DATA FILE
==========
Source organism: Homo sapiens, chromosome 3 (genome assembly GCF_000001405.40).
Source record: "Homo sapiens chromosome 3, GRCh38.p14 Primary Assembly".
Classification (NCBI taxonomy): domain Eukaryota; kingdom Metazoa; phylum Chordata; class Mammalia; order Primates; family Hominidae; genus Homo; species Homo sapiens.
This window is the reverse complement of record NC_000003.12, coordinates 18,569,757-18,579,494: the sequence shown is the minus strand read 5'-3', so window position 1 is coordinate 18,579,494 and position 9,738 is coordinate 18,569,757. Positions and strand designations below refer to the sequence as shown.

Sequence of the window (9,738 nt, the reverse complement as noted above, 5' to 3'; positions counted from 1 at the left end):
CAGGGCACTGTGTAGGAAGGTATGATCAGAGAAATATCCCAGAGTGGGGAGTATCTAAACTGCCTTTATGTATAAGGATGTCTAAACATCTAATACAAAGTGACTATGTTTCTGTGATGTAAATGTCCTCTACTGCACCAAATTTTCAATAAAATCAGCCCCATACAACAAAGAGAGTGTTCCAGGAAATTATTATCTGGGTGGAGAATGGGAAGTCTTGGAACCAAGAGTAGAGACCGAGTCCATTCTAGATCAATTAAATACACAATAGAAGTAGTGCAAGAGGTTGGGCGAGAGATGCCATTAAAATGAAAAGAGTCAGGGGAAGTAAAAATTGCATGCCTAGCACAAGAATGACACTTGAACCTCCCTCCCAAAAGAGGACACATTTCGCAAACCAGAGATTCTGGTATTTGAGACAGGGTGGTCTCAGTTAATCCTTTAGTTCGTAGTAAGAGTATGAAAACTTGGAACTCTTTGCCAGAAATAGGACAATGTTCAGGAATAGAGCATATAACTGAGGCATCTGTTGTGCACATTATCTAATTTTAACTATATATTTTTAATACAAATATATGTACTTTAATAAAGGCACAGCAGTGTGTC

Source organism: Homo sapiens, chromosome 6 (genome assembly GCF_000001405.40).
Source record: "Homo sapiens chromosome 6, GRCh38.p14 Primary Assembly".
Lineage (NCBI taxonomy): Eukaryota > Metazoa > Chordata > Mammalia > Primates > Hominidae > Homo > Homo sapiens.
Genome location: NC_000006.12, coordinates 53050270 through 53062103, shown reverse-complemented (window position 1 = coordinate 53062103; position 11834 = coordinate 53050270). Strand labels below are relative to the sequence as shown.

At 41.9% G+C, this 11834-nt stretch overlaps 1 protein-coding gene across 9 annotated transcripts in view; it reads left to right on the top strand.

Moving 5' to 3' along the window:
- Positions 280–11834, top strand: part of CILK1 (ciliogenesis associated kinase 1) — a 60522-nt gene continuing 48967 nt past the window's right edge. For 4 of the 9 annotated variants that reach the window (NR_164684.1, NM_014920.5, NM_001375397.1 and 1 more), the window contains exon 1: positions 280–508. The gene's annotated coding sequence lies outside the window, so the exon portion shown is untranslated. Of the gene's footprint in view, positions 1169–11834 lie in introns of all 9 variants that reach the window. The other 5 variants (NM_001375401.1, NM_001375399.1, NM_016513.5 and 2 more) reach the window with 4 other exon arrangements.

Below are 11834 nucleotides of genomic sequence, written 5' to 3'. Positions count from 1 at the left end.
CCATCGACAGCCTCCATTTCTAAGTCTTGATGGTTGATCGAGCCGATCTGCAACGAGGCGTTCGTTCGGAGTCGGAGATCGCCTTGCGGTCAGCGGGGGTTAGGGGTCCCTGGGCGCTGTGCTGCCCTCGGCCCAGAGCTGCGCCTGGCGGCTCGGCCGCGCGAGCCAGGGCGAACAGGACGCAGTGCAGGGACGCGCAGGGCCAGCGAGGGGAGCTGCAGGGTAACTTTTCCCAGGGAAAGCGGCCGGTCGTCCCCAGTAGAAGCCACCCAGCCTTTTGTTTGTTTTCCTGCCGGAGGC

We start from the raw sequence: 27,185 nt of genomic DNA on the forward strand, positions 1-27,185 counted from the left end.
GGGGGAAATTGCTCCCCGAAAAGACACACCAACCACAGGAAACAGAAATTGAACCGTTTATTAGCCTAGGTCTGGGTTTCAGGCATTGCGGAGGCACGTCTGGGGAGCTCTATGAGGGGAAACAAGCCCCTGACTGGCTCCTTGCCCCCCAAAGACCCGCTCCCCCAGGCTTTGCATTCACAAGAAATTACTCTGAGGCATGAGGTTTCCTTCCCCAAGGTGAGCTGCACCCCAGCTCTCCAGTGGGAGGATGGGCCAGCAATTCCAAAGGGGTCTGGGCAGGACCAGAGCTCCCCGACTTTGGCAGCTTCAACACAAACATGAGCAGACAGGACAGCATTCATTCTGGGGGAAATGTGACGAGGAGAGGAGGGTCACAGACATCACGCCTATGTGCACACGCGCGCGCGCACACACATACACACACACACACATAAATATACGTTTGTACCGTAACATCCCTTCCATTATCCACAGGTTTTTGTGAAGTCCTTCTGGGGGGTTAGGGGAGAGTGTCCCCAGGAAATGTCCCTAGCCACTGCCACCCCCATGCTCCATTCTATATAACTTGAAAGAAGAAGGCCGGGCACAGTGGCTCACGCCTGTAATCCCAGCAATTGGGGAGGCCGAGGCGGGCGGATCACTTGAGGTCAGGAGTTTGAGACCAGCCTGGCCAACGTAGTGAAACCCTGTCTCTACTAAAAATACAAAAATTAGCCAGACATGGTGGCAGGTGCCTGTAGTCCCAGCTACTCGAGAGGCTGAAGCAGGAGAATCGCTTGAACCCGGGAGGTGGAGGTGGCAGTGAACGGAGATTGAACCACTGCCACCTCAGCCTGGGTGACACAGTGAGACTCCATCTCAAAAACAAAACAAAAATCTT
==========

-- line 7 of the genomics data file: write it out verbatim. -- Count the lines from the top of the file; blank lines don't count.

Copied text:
Source organism: Homo sapiens, chromosome 6 (genome assembly GCF_000001405.40).